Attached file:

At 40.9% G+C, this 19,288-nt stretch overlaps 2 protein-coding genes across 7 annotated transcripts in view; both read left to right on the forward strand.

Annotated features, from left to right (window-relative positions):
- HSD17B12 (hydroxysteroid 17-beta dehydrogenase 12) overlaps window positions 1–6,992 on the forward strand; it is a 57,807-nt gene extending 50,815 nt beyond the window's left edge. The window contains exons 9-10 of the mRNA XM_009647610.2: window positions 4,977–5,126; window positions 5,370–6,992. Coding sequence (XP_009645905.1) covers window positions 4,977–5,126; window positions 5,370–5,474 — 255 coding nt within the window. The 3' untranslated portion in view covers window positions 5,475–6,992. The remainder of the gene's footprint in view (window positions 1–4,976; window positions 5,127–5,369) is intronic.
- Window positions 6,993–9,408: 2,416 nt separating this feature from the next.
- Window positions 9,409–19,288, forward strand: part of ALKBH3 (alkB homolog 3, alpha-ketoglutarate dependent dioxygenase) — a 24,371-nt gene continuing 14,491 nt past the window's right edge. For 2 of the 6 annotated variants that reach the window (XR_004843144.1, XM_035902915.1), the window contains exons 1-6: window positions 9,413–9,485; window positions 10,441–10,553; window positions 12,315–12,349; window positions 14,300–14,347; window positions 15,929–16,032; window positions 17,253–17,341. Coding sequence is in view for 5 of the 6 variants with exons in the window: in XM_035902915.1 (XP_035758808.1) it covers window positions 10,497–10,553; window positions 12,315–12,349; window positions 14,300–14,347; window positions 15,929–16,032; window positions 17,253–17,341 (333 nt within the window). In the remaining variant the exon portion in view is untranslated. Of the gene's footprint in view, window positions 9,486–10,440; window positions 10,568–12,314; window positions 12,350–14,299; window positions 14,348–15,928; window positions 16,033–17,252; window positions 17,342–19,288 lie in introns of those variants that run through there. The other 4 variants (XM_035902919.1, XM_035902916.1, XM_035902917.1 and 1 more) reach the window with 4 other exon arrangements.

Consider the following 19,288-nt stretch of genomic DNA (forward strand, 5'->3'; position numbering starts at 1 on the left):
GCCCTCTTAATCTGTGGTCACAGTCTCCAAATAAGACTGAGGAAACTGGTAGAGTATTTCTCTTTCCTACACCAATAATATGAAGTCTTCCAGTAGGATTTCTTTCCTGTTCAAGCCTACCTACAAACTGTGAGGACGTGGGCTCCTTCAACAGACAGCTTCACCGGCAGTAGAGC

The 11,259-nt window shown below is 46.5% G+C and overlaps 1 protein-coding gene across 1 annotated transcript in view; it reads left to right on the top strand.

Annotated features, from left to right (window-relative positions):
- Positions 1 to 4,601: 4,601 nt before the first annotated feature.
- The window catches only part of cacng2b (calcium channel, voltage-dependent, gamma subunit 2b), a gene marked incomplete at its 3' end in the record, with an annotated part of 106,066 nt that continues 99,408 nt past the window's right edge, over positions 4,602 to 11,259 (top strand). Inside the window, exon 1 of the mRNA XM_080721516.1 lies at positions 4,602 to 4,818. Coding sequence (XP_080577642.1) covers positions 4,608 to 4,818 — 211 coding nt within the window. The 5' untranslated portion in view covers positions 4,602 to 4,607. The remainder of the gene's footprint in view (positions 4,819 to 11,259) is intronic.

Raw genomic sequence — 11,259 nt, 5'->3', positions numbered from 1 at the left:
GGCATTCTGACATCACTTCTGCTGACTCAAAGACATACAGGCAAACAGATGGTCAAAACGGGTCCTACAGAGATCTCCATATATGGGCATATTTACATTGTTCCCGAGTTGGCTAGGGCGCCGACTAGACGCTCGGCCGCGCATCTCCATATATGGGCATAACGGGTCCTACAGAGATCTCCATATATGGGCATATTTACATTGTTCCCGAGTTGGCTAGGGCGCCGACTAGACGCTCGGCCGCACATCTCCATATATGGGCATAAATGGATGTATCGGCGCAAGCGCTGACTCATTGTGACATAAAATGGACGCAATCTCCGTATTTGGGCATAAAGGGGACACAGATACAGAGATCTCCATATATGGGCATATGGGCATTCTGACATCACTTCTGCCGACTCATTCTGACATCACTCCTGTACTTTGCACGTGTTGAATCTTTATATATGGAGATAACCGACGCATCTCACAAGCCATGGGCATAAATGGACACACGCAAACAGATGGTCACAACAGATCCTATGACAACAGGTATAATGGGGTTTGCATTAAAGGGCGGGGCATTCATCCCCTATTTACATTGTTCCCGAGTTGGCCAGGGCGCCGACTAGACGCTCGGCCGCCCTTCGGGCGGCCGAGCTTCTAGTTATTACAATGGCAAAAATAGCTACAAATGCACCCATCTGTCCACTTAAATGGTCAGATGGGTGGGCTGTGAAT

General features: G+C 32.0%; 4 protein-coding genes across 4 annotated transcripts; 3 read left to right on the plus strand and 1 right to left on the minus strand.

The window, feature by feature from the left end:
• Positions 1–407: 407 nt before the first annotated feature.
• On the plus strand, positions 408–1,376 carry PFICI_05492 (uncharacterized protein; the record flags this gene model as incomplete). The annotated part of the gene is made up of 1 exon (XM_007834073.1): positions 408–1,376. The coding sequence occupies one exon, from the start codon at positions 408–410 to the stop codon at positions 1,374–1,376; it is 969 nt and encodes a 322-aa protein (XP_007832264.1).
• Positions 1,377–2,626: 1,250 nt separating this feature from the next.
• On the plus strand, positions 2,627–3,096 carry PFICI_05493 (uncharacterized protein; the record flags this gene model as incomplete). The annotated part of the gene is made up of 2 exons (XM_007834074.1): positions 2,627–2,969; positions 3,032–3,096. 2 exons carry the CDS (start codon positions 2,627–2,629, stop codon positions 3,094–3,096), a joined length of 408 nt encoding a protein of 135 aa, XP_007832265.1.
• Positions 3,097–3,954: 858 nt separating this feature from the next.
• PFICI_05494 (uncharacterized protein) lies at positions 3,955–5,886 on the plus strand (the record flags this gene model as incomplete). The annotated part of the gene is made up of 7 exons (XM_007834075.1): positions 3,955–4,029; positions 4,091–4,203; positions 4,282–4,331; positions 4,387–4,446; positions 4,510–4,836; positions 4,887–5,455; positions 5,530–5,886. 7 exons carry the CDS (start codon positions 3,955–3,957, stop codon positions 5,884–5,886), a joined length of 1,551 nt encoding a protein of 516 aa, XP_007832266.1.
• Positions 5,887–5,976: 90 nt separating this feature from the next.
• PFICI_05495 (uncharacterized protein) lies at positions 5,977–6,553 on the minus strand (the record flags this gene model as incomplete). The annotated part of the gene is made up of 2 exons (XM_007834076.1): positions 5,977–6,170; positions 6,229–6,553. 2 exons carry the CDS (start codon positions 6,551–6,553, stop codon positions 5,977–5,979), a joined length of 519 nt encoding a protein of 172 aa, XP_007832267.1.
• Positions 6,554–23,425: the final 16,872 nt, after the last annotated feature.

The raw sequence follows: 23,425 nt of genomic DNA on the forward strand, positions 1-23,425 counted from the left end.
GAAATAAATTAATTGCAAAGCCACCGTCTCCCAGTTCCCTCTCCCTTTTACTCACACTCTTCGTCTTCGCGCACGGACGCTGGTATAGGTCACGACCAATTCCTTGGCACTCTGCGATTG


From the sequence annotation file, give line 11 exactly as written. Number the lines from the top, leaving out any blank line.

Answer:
- The window catches only part of cacng2b (calcium channel, voltage-dependent, gamma subunit 2b), a gene marked incomplete at its 3' end in the record, with an annotated part of 106,066 nt that continues 99,408 nt past the window's right edge, over positions 4,602 to 11,259 (top strand). Inside the window, exon 1 of the mRNA XM_080721516.1 lies at positions 4,602 to 4,818. Coding sequence (XP_080577642.1) covers positions 4,608 to 4,818 — 211 coding nt within the window. The 5' untranslated portion in view covers positions 4,602 to 4,607. The remainder of the gene's footprint in view (positions 4,819 to 11,259) is intronic.